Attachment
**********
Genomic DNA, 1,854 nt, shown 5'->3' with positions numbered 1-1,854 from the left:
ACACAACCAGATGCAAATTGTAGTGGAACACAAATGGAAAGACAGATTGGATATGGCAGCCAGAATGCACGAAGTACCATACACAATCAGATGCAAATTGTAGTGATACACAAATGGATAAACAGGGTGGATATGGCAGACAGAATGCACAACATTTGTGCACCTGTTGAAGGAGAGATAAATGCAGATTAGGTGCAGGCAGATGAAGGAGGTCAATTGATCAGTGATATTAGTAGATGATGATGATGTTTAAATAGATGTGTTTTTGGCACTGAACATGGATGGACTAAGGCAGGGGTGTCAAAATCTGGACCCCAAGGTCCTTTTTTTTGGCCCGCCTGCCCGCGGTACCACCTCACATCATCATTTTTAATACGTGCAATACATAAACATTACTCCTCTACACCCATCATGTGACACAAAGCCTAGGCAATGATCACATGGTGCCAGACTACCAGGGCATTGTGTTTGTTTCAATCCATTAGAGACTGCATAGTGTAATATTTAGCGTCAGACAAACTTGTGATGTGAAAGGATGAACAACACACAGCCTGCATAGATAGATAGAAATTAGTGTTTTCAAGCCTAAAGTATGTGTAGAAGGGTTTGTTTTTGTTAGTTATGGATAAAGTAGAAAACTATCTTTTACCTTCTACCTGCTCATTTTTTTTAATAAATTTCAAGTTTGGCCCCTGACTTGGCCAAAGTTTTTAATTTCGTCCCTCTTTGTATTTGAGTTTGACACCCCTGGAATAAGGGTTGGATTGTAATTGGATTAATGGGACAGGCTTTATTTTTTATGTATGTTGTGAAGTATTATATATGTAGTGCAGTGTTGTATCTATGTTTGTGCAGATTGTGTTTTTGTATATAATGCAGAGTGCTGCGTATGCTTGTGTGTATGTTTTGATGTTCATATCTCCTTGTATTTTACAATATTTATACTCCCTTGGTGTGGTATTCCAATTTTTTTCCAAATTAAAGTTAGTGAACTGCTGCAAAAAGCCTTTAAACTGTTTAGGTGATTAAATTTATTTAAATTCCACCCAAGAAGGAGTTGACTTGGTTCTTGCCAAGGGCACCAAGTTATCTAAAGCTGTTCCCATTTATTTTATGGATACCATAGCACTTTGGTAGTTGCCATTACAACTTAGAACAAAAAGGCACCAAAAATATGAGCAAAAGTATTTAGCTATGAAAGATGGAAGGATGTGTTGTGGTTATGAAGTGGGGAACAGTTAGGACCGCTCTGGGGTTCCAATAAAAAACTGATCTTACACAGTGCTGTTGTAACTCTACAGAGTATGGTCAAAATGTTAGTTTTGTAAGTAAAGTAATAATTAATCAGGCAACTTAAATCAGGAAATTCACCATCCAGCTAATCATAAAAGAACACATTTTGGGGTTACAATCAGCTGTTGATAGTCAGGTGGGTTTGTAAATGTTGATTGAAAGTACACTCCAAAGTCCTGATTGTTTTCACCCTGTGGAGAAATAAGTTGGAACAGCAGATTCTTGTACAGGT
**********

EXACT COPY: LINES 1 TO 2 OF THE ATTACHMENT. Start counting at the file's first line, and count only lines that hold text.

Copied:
Genomic DNA, 1,854 nt, shown 5'->3' with positions numbered 1-1,854 from the left:
ACACAACCAGATGCAAATTGTAGTGGAACACAAATGGAAAGACAGATTGGATATGGCAGCCAGAATGCACGAAGTACCATACACAATCAGATGCAAATTGTAGTGATACACAAATGGATAAACAGGGTGGATATGGCAGACAGAATGCACAACATTTGTGCACCTGTTGAAGGAGAGATAAATGCAGATTAGGTGCAGGCAGATGAAGGAGGTCAATTGATCAGTGATATTAGTAGATGATGATGATGTTTAAATAGATGTGTTTTTGGCACTGAACATGGATGGACTAAGGCAGGGGTGTCAAAATCTGGACCCCAAGGTCCTTTTTTTTGGCCCGCCTGCCCGCGGTACCACCTCACATCATCATTTTTAATACGTGCAATACATAAACATTACTCCTCTACACCCATCATGTGACACAAAGCCTAGGCAATGATCACATGGTGCCAGACTACCAGGGCATTGTGTTTGTTTCAATCCATTAGAGACTGCATAGTGTAATATTTAGCGTCAGACAAACTTGTGATGTGAAAGGATGAACAACACACAGCCTGCATAGATAGATAGAAATTAGTGTTTTCAAGCCTAAAGTATGTGTAGAAGGGTTTGTTTTTGTTAGTTATGGATAAAGTAGAAAACTATCTTTTACCTTCTACCTGCTCATTTTTTTTAATAAATTTCAAGTTTGGCCCCTGACTTGGCCAAAGTTTTTAATTTCGTCCCTCTTTGTATTTGAGTTTGACACCCCTGGAATAAGGGTTGGATTGTAATTGGATTAATGGGACAGGCTTTATTTTTTATGTATGTTGTGAAGTATTATATATGTAGTGCAGTGTTGTATCTATGTTTGTGCAGATTGTGTTTTTGTATATAATGCAGAGTGCTGCGTATGCTTGTGTGTATGTTTTGATGTTCATATCTCCTTGTATTTTACAATATTTATACTCCCTTGGTGTGGTATTCCAATTTTTTTCCAAATTAAAGTTAGTGAACTGCTGCAAAAAGCCTTTAAACTGTTTAGGTGATTAAATTTATTTAAATTCCACCCAAGAAGGAGTTGACTTGGTTCTTGCCAAGGGCACCAAGTTATCTAAAGCTGTTCCCATTTATTTTATGGATACCATAGCACTTTGGTAGTTGCCATTACAACTTAGAACAAAAAGGCACCAAAAATATGAGCAAAAGTATTTAGCTATGAAAGATGGAAGGATGTGTTGTGGTTATGAAGTGGGGAACAGTTAGGACCGCTCTGGGGTTCCAATAAAAAACTGATCTTACACAGTGCTGTTGTAACTCTACAGAGTATGGTCAAAATGTTAGTTTTGTAAGTAAAGTAATAATTAATCAGGCAACTTAAATCAGGAAATTCACCATCCAGCTAATCATAAAAGAACACATTTTGGGGTTACAATCAGCTGTTGATAGTCAGGTGGGTTTGTAAATGTTGATTGAAAGTACACTCCAAAGTCCTGATTGTTTTCACCCTGTGGAGAAATAAGTTGGAACAGCAGATTCTTGTACAGGT